The Wave Glider can navigate autonomously as well as receive real-time updates from an operator via a satellite feed. According to a Liquid Robotics fact sheet: “Wave Gliders can operate individually or in fleets to create a network effect for data collection and monitoring.”
Due to its low radar signature, at-sea endurance, and capacity for carrying a wide variety of sensors, the Wave Glider is particularly useful for military operations. However, the Boeing-produced USV does not fall under the purview of the US government’s International Traffic in Arms Regulations, or ITAR, Defense Update reported in 2012.
The ITAR laws are meant to prevent US military technology from ending up in the wrong hands. But the State Department determined the Wave Glider’s technology was not militarily sensitive, and therefore did not limit its dissemination to foreign countries. The State Department and Liquid Robotics did not respond to multiple requests for comment by Coffee or Die Magazineregarding the Wave Glider’s current ITAR status.
In 2012 Liquid Robotics reportedly created a special division, called the Federal Business Unit, to direct sales to federal agencies and the military, as well as sales to foreign governments. Foreign sales began in 2013, according to industry reports. A list of clients published on the Liquid Robotics website does not appear to include any organizations connected to Russia.
Liquid Robotics did not reply to multiple requests for comment as to whether the company had ever sold Wave Gliders to the Russian government, the Russian military, any Russian research institutes, or any Russian energy companies. As well, Liquid Robotics did not reply to multiple requests for comment regarding potential acts of industrial espionage by foreign agents.
The Wave Glider is propelled by an underwater “thruster” component, which looks something like a torpedo and is attached by a 26-foot umbilical to the surface-skimming component of the vehicle. Thanks to an innovative design, the Wave Glider is able to transform wave energy into forward motion — providing the unmanned craft with virtually unlimited range and endurance.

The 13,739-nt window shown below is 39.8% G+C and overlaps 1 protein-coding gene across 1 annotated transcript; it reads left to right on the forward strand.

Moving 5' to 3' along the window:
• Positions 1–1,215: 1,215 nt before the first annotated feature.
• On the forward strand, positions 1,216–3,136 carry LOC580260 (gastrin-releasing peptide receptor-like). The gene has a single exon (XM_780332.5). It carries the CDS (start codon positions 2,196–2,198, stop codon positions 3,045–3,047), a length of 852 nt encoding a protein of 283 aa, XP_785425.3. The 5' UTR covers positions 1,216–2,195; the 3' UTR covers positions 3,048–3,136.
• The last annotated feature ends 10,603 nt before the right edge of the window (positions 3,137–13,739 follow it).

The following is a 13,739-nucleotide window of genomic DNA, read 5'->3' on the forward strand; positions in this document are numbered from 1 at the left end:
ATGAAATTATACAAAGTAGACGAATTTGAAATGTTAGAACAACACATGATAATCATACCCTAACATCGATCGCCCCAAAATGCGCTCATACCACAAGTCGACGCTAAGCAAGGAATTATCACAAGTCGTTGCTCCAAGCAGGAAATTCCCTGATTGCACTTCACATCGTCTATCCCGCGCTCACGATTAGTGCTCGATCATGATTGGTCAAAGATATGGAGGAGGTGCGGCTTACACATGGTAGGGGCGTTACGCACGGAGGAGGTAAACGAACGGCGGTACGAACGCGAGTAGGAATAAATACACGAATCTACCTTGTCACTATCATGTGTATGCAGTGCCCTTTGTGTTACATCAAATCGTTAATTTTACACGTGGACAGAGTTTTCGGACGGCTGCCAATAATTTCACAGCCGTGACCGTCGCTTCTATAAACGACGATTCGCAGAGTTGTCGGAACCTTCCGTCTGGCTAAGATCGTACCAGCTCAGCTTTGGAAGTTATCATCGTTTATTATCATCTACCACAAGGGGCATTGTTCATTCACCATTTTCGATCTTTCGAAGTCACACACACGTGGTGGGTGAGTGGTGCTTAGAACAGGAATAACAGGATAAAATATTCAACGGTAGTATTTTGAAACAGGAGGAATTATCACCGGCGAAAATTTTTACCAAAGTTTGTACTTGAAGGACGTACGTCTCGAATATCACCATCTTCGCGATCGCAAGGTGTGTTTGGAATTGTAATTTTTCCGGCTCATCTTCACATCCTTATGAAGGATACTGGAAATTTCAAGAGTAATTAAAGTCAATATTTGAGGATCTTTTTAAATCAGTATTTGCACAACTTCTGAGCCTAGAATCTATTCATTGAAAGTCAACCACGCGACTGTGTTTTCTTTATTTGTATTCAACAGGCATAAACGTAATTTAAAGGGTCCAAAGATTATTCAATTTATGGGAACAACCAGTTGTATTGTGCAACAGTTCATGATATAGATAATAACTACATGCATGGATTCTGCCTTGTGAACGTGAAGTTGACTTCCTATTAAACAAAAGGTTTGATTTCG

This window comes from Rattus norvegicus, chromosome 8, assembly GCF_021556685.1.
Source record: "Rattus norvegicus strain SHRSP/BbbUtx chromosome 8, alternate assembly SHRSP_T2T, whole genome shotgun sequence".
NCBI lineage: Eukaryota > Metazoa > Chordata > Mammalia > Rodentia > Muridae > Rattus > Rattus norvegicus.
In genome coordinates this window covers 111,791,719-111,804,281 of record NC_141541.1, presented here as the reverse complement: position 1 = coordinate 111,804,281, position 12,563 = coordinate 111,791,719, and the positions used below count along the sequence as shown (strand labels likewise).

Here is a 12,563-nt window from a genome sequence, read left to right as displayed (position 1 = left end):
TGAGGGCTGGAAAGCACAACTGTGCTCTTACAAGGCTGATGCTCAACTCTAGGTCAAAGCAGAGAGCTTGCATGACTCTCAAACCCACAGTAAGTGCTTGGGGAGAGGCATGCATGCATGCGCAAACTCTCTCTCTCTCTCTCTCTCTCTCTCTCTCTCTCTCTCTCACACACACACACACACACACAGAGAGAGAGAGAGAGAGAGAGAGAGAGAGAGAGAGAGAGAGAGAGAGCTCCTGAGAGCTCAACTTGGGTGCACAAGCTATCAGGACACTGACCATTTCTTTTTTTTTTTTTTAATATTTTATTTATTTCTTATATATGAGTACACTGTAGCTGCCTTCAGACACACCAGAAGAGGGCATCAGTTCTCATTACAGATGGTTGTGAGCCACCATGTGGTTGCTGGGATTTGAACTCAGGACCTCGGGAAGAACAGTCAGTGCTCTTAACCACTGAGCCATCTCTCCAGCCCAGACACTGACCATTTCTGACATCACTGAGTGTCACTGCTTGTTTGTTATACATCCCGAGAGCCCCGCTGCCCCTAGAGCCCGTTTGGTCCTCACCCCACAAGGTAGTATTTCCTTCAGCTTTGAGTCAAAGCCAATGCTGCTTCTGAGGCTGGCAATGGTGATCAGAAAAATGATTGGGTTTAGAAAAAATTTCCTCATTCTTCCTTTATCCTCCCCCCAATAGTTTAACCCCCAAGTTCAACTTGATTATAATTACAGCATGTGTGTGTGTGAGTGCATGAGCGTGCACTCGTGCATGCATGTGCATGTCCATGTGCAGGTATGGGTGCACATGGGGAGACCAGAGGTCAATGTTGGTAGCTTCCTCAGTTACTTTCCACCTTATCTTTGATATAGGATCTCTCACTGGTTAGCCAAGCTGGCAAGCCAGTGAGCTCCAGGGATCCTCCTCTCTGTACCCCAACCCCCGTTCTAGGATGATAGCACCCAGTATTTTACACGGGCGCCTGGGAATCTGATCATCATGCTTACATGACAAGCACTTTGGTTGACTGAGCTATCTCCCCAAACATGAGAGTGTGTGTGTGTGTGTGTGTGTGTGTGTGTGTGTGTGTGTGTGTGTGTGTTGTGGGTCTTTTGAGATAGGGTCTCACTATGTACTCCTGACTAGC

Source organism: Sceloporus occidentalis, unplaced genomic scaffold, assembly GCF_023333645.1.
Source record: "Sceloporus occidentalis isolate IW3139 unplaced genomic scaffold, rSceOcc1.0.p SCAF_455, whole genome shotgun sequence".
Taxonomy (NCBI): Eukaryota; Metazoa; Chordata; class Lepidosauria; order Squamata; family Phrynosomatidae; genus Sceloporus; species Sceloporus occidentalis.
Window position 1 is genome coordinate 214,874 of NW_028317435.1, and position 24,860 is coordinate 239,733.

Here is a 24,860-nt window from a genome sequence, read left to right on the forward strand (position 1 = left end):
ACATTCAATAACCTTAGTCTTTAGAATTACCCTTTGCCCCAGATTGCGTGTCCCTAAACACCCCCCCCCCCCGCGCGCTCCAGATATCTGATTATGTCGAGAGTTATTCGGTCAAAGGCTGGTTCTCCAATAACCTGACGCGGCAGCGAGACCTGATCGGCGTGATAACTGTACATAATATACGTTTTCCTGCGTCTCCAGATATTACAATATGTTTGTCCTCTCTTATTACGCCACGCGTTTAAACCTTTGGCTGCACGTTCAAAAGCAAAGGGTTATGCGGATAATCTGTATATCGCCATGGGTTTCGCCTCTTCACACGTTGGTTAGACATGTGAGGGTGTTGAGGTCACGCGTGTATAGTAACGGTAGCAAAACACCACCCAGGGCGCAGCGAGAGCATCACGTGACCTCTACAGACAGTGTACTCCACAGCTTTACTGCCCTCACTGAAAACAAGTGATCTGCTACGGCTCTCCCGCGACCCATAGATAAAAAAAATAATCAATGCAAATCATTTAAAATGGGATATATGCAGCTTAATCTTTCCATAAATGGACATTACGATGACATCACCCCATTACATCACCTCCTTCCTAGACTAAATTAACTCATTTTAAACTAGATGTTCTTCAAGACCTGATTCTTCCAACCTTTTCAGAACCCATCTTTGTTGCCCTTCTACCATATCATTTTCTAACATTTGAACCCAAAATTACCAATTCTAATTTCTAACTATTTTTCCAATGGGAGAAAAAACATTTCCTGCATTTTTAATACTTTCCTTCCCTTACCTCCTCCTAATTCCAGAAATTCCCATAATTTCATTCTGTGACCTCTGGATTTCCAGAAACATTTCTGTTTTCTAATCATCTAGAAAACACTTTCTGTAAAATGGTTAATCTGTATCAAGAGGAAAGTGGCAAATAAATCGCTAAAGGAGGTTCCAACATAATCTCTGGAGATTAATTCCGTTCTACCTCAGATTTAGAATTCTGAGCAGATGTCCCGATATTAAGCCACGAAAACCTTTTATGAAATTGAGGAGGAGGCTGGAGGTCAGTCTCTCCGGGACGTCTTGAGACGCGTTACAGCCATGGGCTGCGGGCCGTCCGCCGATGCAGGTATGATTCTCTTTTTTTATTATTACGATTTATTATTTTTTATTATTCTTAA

As of this article’s publication, there have been no open-source reports about the discovery of the underwater component of the Wave Glider that washed up in Scotland at the end of September. However, another maritime drone that washed up in Northern Ireland’s Donegal County in September 2019 was similar in size and design to a Wave Glider. This vessel was also painted gray, similar to the craft that recently washed up near the Faslane naval base.
On its Facebook page, the Donegal County Council described the “unusual object” as shaped like a surfboard with a full-length solar panel and “what appears to be a recording unit housed in a plastic casing.”
“The underside has built in probes, possibly for collecting data. No identification marks were found on the unit. We’d like to return this to its owner as they might be keen to retrieve any information stored in the unit,” the Donegal County Council wrote on its Facebook page.
No one has claimed the unusual watercraft.
Commercial unmanned aerial vehicle technology is already being used for military applications. On the front lines in eastern Ukraine, for example, both Russian and Ukrainian forces have modified commercial aerial drones for use in combat — in some cases, jury-rigging them to drop anti-personnel grenades.
“Since commercial gliders have been used for oceanographic surveys for years — and some of them can remain at sea for up to five years — I would be surprised if navies are not using them,” T.X. Hammes, a senior research fellow at the Institute for National Strategic Studies at the National Defense University, told Coffee or Die Magazine. “In addition to being cheap with very long dwell times, the fact that they are used widely commercially can provide deniability if one is found.”